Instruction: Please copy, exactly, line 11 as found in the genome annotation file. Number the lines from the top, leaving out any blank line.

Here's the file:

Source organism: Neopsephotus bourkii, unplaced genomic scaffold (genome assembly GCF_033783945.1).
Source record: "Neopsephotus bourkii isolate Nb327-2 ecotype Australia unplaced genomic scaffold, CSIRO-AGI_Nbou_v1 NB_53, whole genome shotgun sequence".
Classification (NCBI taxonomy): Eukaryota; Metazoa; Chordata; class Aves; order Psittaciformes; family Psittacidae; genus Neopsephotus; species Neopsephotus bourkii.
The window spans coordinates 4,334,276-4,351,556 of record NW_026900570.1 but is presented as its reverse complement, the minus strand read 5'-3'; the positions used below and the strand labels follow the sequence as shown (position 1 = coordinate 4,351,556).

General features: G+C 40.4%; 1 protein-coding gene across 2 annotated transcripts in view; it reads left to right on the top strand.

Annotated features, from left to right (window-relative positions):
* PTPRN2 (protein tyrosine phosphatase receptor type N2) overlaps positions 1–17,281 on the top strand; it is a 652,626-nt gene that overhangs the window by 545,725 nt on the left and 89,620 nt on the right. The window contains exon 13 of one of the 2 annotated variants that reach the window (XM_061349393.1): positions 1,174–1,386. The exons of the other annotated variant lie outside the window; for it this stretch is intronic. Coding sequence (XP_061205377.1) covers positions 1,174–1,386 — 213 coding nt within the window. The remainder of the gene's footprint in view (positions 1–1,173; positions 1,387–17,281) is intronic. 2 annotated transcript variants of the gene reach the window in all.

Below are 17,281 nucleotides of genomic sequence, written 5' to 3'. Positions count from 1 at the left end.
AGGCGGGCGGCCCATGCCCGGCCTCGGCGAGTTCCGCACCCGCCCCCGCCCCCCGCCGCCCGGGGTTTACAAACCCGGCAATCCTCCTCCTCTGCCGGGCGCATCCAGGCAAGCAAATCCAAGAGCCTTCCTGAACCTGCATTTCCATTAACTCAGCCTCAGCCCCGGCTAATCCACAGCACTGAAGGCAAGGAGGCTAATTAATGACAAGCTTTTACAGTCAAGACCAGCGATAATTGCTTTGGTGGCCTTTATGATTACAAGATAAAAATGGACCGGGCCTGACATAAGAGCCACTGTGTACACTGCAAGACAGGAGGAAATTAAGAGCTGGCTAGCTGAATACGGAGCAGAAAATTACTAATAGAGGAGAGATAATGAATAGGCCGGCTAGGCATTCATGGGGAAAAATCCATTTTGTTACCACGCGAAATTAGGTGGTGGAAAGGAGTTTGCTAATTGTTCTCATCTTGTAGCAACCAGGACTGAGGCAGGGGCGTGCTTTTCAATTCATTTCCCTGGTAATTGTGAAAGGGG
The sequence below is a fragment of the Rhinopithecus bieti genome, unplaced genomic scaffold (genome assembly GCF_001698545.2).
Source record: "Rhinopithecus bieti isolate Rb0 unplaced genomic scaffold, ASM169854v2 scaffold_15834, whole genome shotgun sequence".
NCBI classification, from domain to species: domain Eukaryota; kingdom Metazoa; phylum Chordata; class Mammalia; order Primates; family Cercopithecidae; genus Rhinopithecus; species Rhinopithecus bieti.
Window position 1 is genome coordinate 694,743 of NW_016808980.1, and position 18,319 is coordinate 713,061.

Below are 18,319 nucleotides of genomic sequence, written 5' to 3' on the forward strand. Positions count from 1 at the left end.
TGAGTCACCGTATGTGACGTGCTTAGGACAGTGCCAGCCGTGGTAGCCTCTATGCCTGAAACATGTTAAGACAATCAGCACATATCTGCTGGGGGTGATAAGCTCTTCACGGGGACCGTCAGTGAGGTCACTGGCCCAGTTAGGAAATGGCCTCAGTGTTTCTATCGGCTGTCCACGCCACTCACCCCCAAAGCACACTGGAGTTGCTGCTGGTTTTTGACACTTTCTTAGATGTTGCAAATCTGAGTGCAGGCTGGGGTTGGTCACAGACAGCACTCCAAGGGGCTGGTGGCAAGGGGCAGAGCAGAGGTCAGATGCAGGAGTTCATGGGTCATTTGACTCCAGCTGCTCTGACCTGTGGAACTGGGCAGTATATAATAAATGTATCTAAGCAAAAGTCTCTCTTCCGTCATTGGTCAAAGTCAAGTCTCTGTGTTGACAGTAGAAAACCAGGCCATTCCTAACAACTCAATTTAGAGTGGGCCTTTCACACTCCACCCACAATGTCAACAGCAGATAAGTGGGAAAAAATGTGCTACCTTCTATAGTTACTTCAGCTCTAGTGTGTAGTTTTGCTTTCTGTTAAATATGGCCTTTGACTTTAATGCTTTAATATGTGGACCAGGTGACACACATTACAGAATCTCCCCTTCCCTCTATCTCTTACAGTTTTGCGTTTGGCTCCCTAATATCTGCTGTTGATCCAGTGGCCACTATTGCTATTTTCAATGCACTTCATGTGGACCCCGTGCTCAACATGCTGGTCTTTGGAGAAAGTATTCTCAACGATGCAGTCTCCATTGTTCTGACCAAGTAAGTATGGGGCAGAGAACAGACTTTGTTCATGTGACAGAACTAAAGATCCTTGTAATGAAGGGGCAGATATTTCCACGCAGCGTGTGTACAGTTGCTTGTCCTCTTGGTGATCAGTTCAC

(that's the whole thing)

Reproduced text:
Source record: "Rhinopithecus bieti isolate Rb0 unplaced genomic scaffold, ASM169854v2 scaffold_15834, whole genome shotgun sequence".